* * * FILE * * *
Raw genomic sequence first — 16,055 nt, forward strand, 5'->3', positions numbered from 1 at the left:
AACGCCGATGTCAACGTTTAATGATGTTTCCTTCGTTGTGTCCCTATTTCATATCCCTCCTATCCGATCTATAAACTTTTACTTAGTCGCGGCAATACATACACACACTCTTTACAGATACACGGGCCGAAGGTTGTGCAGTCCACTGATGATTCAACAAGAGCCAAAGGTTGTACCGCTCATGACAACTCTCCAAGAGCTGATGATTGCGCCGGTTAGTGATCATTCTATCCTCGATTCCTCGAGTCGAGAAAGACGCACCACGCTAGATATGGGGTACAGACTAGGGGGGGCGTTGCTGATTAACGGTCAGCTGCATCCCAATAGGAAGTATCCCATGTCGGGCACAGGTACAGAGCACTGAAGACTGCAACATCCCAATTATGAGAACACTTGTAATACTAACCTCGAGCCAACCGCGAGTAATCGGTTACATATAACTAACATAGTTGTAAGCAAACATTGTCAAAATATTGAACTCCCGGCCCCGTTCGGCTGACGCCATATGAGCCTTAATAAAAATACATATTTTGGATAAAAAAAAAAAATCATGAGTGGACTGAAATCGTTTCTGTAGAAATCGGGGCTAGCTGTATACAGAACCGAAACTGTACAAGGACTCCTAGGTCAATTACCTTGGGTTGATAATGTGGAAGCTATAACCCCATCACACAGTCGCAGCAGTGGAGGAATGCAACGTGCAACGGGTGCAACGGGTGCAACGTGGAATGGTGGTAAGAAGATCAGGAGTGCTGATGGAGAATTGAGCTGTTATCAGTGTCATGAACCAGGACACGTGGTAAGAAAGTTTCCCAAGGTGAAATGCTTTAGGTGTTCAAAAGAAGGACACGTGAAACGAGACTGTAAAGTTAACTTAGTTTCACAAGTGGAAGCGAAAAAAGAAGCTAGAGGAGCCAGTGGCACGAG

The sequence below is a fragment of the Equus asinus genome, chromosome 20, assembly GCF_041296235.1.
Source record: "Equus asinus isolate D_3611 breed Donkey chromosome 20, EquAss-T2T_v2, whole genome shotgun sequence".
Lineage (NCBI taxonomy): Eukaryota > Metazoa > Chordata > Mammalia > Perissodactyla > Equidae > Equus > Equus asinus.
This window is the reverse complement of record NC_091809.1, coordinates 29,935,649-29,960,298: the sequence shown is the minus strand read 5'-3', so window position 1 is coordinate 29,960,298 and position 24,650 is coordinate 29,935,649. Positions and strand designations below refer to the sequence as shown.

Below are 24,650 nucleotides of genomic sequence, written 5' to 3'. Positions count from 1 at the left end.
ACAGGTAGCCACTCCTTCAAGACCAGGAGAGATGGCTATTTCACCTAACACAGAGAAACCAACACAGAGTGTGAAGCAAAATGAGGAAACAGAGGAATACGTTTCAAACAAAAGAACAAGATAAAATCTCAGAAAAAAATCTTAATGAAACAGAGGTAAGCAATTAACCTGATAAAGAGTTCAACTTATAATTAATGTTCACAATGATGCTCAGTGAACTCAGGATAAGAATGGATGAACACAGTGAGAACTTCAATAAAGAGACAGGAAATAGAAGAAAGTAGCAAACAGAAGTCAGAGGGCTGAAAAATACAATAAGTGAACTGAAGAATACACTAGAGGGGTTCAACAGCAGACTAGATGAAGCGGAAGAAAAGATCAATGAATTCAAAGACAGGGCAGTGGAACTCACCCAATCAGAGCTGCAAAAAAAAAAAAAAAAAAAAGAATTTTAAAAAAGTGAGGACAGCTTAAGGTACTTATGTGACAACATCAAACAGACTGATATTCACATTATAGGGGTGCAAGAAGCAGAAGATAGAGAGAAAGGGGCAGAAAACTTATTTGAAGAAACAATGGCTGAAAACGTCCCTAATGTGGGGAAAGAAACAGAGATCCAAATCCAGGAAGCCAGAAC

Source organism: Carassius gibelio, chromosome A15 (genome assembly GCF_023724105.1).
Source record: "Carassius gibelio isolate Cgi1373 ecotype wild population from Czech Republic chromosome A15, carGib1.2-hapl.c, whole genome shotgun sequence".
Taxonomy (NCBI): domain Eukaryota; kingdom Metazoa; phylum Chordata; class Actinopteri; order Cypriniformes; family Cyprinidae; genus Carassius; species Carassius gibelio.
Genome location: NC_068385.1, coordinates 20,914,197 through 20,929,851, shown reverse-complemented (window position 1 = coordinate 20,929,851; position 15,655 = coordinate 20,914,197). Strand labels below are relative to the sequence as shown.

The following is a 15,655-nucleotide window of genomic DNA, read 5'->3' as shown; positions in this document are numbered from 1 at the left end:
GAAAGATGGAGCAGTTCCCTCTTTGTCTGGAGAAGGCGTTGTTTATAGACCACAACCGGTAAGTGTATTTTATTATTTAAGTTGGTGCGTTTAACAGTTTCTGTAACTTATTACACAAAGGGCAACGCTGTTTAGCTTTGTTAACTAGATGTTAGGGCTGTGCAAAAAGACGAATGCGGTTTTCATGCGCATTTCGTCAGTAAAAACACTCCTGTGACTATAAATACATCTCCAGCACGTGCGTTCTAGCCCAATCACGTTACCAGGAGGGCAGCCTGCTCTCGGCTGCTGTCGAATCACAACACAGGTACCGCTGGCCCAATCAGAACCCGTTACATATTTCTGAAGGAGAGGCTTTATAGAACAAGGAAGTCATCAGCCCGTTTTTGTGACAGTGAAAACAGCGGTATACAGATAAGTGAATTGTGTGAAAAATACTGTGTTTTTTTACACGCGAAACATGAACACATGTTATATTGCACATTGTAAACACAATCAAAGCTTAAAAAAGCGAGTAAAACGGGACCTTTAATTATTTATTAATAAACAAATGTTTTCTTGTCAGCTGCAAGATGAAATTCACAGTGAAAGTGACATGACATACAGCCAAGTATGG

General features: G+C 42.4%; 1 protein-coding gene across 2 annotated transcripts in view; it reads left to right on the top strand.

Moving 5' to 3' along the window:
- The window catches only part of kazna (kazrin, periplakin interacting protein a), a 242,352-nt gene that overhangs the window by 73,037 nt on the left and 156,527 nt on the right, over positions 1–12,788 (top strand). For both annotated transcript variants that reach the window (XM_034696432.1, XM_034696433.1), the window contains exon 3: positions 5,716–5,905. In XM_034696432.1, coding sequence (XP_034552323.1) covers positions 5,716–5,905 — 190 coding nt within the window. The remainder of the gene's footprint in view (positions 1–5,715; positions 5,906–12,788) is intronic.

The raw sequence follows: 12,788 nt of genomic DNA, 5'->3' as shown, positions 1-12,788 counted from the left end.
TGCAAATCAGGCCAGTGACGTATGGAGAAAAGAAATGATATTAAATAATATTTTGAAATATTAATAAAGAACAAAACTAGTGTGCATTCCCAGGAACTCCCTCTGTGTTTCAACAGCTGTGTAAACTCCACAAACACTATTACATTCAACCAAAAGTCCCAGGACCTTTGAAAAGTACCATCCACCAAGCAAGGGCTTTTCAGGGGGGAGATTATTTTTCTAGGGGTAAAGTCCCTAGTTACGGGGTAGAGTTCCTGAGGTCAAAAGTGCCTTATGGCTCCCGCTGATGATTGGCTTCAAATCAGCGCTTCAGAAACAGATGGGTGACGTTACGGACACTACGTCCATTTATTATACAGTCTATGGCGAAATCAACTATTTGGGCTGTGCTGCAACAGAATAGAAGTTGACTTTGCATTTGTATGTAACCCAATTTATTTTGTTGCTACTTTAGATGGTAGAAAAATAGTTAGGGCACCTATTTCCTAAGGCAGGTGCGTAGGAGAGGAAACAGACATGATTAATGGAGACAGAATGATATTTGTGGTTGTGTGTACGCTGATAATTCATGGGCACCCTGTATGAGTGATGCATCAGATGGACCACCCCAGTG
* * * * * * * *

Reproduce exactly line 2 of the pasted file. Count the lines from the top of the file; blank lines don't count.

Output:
AACGCCGATGTCAACGTTTAATGATGTTTCCTTCGTTGTGTCCCTATTTCATATCCCTCCTATCCGATCTATAAACTTTTACTTAGTCGCGGCAATACATACACACACTCTTTACAGATACACGGGCCGAAGGTTGTGCAGTCCACTGATGATTCAACAAGAGCCAAAGGTTGTACCGCTCATGACAACTCTCCAAGAGCTGATGATTGCGCCGGTTAGTGATCATTCTATCCTCGATTCCTCGAGTCGAGAAAGACGCACCACGCTAGATATGGGGTACAGACTAGGGGGGGCGTTGCTGATTAACGGTCAGCTGCATCCCAATAGGAAGTATCCCATGTCGGGCACAGGTACAGAGCACTGAAGACTGCAACATCCCAATTATGAGAACACTTGTAATACTAACCTCGAGCCAACCGCGAGTAATCGGTTACATATAACTAACATAGTTGTAAGCAAACATTGTCAAAATATTGAACTCCCGGCCCCGTTCGGCTGACGCCATATGAGCCTTAATAAAAATACATATTTTGGATAAAAAAAAAAAATCATGAGTGGACTGAAATCGTTTCTGTAGAAATCGGGGCTAGCTGTATACAGAACCGAAACTGTACAAGGACTCCTAGGTCAATTACCTTGGGTTGATAATGTGGAAGCTATAACCCCATCACACAGTCGCAGCAGTGGAGGAATGCAACGTGCAACGGGTGCAACGGGTGCAACGTGGAATGGTGGTAAGAAGATCAGGAGTGCTGATGGAGAATTGAGCTGTTATCAGTGTCATGAACCAGGACACGTGGTAAGAAAGTTTCCCAAGGTGAAATGCTTTAGGTGTTCAAAAGAAGGACACGTGAAACGAGACTGTAAAGTTAACTTAGTTTCACAAGTGGAAGCGAAAAAAGAAGCTAGAGGAGCCAGTGGCACGAG